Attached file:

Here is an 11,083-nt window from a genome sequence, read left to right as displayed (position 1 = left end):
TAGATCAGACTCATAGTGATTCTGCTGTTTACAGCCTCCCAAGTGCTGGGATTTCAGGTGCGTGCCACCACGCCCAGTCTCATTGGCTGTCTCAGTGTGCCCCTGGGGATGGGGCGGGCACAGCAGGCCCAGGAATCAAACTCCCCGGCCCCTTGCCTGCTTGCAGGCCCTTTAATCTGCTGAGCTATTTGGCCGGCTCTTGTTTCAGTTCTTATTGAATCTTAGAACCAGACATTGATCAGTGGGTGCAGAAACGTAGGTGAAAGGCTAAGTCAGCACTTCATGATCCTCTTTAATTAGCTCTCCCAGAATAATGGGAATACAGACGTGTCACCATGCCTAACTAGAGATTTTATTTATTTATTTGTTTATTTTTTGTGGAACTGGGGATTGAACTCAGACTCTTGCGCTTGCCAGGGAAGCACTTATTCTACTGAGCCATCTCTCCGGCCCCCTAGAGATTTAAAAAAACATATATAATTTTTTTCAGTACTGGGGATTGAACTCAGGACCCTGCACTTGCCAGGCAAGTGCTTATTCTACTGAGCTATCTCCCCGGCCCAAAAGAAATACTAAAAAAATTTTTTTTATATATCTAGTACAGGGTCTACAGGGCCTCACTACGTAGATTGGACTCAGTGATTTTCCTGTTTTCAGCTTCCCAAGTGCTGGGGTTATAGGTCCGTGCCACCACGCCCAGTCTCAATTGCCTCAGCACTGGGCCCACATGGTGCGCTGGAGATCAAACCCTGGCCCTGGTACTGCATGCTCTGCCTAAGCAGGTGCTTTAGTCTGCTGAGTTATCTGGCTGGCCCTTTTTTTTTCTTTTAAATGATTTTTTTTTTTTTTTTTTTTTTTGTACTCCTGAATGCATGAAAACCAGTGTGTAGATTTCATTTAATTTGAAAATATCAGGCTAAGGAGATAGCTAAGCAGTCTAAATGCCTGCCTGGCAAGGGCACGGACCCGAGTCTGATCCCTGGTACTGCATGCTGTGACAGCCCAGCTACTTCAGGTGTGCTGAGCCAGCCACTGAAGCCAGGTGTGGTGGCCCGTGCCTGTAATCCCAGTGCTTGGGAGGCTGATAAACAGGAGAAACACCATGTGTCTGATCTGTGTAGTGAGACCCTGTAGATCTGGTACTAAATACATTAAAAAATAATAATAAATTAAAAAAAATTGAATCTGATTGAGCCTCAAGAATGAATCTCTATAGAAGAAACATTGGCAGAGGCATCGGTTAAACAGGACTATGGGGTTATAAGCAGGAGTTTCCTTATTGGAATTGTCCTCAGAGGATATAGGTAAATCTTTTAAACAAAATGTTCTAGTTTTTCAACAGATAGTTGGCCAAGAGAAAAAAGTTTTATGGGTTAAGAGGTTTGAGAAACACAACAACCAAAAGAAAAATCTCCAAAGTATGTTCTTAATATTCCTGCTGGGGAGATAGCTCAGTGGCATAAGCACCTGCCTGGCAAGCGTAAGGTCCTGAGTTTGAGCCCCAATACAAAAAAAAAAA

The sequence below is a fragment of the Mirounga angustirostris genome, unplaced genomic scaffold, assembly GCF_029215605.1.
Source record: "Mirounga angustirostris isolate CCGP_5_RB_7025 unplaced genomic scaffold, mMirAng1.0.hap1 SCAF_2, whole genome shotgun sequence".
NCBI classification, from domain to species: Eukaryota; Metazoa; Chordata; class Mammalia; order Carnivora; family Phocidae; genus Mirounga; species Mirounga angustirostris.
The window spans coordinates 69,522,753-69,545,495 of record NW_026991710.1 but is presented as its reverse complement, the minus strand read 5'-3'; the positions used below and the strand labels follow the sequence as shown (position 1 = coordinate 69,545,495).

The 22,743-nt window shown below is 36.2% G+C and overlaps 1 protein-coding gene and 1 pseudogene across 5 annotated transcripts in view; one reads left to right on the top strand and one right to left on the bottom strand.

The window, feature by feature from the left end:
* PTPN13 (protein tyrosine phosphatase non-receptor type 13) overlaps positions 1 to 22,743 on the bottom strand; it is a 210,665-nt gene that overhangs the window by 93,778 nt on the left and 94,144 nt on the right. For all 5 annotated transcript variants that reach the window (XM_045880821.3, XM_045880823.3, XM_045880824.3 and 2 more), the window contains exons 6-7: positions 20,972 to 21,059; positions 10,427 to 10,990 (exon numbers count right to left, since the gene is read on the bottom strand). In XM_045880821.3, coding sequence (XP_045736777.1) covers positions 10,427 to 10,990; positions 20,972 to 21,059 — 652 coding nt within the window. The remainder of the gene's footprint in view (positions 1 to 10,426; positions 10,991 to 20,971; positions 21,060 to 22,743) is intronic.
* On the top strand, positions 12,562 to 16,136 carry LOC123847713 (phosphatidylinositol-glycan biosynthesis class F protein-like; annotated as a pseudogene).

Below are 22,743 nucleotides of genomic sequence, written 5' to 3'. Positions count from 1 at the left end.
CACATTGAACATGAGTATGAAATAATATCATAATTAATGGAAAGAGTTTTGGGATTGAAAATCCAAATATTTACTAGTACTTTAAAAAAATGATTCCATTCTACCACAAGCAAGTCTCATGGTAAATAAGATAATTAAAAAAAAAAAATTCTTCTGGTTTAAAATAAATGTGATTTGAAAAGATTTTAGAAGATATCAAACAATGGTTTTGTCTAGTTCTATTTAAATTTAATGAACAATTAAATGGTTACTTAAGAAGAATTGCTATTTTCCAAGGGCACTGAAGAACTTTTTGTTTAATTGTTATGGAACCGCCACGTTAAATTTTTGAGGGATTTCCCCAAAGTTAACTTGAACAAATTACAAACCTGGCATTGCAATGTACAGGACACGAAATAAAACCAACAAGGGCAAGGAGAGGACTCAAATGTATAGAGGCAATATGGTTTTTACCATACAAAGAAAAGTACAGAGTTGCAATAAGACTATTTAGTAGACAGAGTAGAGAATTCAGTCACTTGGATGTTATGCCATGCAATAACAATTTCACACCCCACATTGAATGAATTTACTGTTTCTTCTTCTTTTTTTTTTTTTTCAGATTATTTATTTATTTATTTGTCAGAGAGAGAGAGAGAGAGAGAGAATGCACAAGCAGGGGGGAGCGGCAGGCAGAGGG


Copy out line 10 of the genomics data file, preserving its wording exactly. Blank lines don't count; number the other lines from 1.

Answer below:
* On the top strand, positions 12,562 to 16,136 carry LOC123847713 (phosphatidylinositol-glycan biosynthesis class F protein-like; annotated as a pseudogene).